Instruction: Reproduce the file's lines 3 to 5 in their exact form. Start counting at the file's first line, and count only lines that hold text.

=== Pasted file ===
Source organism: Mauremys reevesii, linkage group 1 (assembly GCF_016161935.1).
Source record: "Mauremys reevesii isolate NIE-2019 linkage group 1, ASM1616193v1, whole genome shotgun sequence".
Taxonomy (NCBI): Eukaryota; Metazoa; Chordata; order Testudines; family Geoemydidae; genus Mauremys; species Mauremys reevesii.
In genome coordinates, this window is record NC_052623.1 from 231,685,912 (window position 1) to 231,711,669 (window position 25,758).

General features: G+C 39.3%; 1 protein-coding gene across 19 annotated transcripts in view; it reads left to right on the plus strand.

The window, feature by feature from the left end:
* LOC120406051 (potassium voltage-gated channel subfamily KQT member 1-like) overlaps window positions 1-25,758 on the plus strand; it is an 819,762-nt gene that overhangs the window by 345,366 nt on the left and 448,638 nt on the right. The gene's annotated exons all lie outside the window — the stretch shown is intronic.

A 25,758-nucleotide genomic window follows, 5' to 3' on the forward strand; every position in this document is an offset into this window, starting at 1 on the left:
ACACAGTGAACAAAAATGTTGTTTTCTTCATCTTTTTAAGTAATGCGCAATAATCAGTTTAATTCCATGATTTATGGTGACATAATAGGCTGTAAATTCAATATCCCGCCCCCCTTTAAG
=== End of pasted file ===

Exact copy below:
Taxonomy (NCBI): Eukaryota; Metazoa; Chordata; order Testudines; family Geoemydidae; genus Mauremys; species Mauremys reevesii.
In genome coordinates, this window is record NC_052623.1 from 231,685,912 (window position 1) to 231,711,669 (window position 25,758).

General features: G+C 39.3%; 1 protein-coding gene across 19 annotated transcripts in view; it reads left to right on the plus strand.